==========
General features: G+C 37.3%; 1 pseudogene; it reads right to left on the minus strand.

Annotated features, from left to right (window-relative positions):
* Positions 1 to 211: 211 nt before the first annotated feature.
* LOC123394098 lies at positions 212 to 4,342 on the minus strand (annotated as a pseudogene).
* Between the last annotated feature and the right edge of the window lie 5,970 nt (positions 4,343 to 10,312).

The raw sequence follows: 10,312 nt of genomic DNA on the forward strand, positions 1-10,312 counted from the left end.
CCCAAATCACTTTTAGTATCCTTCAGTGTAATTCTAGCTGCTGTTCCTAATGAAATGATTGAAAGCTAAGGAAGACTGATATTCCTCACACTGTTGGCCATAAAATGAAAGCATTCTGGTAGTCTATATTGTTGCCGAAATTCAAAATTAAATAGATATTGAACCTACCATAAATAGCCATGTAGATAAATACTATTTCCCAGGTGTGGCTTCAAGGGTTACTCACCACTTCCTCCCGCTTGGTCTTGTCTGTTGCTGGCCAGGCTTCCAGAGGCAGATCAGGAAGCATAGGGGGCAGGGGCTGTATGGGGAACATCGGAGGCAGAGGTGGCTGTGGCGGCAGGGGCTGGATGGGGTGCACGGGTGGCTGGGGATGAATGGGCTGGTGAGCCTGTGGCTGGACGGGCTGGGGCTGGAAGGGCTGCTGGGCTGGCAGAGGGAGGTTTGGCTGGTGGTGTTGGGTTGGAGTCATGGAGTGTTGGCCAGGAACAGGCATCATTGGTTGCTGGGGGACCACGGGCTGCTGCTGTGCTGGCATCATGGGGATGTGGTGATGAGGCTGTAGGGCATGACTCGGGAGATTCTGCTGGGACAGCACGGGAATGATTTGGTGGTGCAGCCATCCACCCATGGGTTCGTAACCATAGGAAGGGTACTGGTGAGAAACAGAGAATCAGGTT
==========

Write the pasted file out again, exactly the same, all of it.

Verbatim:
General features: G+C 37.3%; 1 pseudogene; it reads right to left on the minus strand.

Annotated features, from left to right (window-relative positions):
* Positions 1 to 211: 211 nt before the first annotated feature.
* LOC123394098 lies at positions 212 to 4,342 on the minus strand (annotated as a pseudogene).
* Between the last annotated feature and the right edge of the window lie 5,970 nt (positions 4,343 to 10,312).

The raw sequence follows: 10,312 nt of genomic DNA on the forward strand, positions 1-10,312 counted from the left end.
CCCAAATCACTTTTAGTATCCTTCAGTGTAATTCTAGCTGCTGTTCCTAATGAAATGATTGAAAGCTAAGGAAGACTGATATTCCTCACACTGTTGGCCATAAAATGAAAGCATTCTGGTAGTCTATATTGTTGCCGAAATTCAAAATTAAATAGATATTGAACCTACCATAAATAGCCATGTAGATAAATACTATTTCCCAGGTGTGGCTTCAAGGGTTACTCACCACTTCCTCCCGCTTGGTCTTGTCTGTTGCTGGCCAGGCTTCCAGAGGCAGATCAGGAAGCATAGGGGGCAGGGGCTGTATGGGGAACATCGGAGGCAGAGGTGGCTGTGGCGGCAGGGGCTGGATGGGGTGCACGGGTGGCTGGGGATGAATGGGCTGGTGAGCCTGTGGCTGGACGGGCTGGGGCTGGAAGGGCTGCTGGGCTGGCAGAGGGAGGTTTGGCTGGTGGTGTTGGGTTGGAGTCATGGAGTGTTGGCCAGGAACAGGCATCATTGGTTGCTGGGGGACCACGGGCTGCTGCTGTGCTGGCATCATGGGGATGTGGTGATGAGGCTGTAGGGCATGACTCGGGAGATTCTGCTGGGACAGCACGGGAATGATTTGGTGGTGCAGCCATCCACCCATGGGTTCGTAACCATAGGAAGGGTACTGGTGAGAAACAGAGAATCAGGTT